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- Historical References
The Frederick C. Cordes Eye Society was formed to foster and encourage active participation by alumni in the teaching programs of the Department of Ophthalmology of the University of California, San Francisco. Please see our History, below.
Please contact your 2018 – 2019 Cordes Presidents, Eleanor Becker, MD (email@example.com) and Ronald Melles, MD (firstname.lastname@example.org) or Cordes liaison Molly Boylan Libera, Esq. with questions or comments (email@example.com or 415.476.4016).
One fee gets you full benefits of the Frederick C. Cordes Eye Society and admission for you and a guest to all Cordes events.
The ACTIVE CORDES MEMBERSHIP fee is $150.
2018 Cordes Events
- 2018 cocktail reception held during the American Academy of Ophthalmology conference – reception taking place this year on Saturday, October 27 at Museum of Contemporary Art Chicago
- 220 E Chicago Avenue
- 6:00 p.m. – 8:00 p.m. Reception
- Cocktails and light refreshments will be served.
- RSVP by contacting Molly Boylan Libera at firstname.lastname@example.org or 415.476.4016.
- 2018 Cordes Business Luncheon – to be held this year on Saturday, December 1, 2018 from 12:30 p.m. to 2:00 p.m. in the Park Central San Francisco (50 3rd Street, San Francisco, location of the UCSF December Course). RSVP by paying your Cordes dues.
- 60th Annual Cordes Scientific Meeting – to be held immediately after the business luncheon on Saturday, December 1, 2018 from 2:00 p.m. to 5:00 p.m. at the Park Central San Francisco in conjunction with the UCSF December Course. CME credit will be offered. The speaker lineup for the Cordes Session is simply outstanding. To register for the Scientific Meeting, please pay your Cordes Dues.
|CORDES SCIENTIFIC SESSION December 1, 2018|
|2:00 p.m.||Introduction of the Kramer Lecture||Dr. Poorab Sangani|
|2:05 p.m.||The Kramer Lecture: The UCSF Ophthalmology Residency: A Ten-Year Perspective||Dr. Ayman Naseri|
|2:25 p.m.||Assessment of Technologies for Low Vision||Dr. Daniel Chao|
|2:40 p.m.||Diversity, Equity, and Inclusion in Ophthalmology: What Does it Mean and Why Does it Matter?||Dr. Alejandra de Alba Campomanes|
|2:55 p.m.||Introduction of the Hogan Lecture||Dr. Reza Vagefi|
|3:00 p.m.||The Hogan Lecture: The Gut Microbiome and Eye Disease||Dr. Bryan Winn|
|3:30 p.m.||Introduction of the Hearst Lecture||Dr. Dan Schwartz|
|3:35 p.m.||The Hearst Lecture: Lamellar Macular Holes: Novel Perspectives||Dr. Marco Coassin|
|3:55 p.m.||Introduction of the Williams Lecture||Dr. Syd Williams|
|4:00 p.m.||The Williams Lecture: Penetrating Ocular Trauma||Dr. Robert Kersten|
|4:20 p.m.||Dysphotopsia Update and Surgical Management||Dr. Nicole Fram|
|4:30 p.m.||The True Incidence of Uveal Melanoma||Dr. Michael Seider|
|4:40 p.m.||Use of 3D Printed Glasses for Patients with Cranio-Facial Malformations||Dr. Frank Brodie|
|4:50 p.m.||Update on Corneal Crosslinking||Dr. Daniel Goodman|
|5:00 p.m.||Adjourn||Dr. Ronald Melles|
Additional Benefits of Cordes Membership
- Membership wall certificate
- Communications and mailings that keep us up to date with each other as well as with the University of California, San Francisco, Department of Ophthalmology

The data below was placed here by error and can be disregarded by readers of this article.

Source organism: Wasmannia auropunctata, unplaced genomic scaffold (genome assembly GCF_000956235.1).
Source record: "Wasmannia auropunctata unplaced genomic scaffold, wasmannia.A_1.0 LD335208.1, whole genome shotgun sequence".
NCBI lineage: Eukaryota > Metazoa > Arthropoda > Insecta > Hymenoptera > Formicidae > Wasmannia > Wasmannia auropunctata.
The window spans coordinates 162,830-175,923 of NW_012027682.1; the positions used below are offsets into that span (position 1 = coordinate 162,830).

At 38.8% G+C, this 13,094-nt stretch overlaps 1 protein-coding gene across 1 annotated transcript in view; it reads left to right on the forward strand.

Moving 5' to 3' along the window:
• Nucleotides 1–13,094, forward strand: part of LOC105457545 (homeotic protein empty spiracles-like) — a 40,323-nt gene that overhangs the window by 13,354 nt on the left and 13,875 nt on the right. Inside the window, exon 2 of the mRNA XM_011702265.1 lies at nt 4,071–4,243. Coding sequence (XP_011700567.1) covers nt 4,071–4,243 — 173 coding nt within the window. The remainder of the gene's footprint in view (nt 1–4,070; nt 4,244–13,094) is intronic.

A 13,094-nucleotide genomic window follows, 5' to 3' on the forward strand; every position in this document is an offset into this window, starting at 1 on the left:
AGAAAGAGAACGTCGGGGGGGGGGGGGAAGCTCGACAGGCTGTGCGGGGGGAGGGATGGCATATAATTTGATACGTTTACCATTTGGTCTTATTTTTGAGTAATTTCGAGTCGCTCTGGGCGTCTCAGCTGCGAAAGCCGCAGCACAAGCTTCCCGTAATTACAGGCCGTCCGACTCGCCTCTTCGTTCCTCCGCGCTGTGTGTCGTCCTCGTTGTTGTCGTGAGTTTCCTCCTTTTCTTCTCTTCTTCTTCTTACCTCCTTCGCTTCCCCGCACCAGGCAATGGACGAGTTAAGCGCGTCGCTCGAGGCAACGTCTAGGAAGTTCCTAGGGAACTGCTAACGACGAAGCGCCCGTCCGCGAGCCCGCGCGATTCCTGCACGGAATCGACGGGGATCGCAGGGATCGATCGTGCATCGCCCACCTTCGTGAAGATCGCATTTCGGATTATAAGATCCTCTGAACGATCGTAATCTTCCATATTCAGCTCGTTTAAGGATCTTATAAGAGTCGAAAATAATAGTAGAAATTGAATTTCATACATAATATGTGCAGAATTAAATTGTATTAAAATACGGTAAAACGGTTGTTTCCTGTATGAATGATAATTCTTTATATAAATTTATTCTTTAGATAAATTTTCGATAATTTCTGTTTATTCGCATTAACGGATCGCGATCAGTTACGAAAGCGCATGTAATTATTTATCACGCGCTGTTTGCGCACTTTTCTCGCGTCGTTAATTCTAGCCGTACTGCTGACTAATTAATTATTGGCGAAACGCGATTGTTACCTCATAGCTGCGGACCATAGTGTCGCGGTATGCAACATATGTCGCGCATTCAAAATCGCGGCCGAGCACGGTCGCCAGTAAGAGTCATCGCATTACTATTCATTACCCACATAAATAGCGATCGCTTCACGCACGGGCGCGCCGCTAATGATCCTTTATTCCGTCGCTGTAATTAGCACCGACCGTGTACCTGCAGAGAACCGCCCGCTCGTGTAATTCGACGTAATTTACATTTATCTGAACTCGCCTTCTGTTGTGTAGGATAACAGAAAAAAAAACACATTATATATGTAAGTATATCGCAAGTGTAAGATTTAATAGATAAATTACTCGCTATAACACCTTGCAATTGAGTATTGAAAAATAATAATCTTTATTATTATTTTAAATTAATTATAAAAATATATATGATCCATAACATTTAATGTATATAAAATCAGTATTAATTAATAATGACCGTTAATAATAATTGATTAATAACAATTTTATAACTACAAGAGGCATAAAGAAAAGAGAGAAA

- Recognition in the roster of Active Cordes Members in an issue of the Visions newsletter, produced by That Man May See. Every issue of Visions seeks to highlight accomplishments of our alumni. You are invited to send information to email@example.com to be included in an upcoming issue
- Cordes membership directory containing your colleagues’ updated information
As alumni, each of us can take special pride in the increasing luster of your own UCSF education when our residents succeed and become leaders nationwide. The number of Heed Fellowships awarded overwhelmingly come to our UCSF residents. Since 2009, 47 percent of all UCSF Ophthalmology graduates have received this honor. Our program garners more Heed Fellowship awardees than any other in the country, a significant testament to its caliber. Our alumni gifts make a huge difference in the $100,000 spent annually by That Man May See for the department to provide trainees with didactic materials, surgical training supplies, educational travel, and funding for their research programs.
The education and training of the next generation of clinicians and scientists is one of our highest priorities at UCSF Ophthalmology. Please make a tax-deductible gift to That Man May See to support resident education. Help us inspire the future of ophthalmology. Click here to learn more about supporting resident education through That Man May See
- Cordes Reunion Classes
- Call For Papers
- 2008 Cordes Scientific Meeting Program
- Cordes Society Reception, AAO, Atlanta- November 9, 2008
- Cordes Society Reception, AAO, San Francisco, Saturday, October 24, 2009
- 2009Cordes Society Member Letter v4
- 2009 Cordes PROGRAM Final
- Cordes Society 50th Anniversary Meeting Call for Papers
- 12th annual Residents’ Day & 51st annual Scientific Meeting, March 11-12, 2010
- Cordes Society Reception, AAO Chicago, Sunday, October, 17, 2010
- 14th annual Residents’ Day & 53rd annual Scientific Meeting, March 8-9, 2012
- Call for papers
- 2012 Cordes Invitation & Response web
- 2012 Scientific Meeting Program
- Annual cocktail reception held during the American Academy of Ophthalmology Conference in Chicago at the Chicago Yacht Club on Sunday, November 11, 2012, from 6:00 p.m. – 8:00 p.m.
- The 54th Annual Scientific Meeting and reception took place at the City Club of San Francisco on Friday, March 1, 2013
- Annual cocktail reception held during the American Academy of Ophthalmology Conference in New Orleans at Le Pavillon Hotel on November 17, 2013, from 6:00 p.m. – 8:00 p.m.
- The 55th Annual Scientific Meeting and reception took place at the City Club of San Francisco on Friday, April 11, 2014
- Annual cocktail reception held during the American Academy of Ophthalmology Conference in Chicago at the Chicago Yacht Club on Sunday, October 19, 2014, from 6:00 p.m. – 8:00 p.m.
- The 56th Annual Scientific Meeting and reception took place this year at the City Club of San Francisco on Friday, April 24, 2015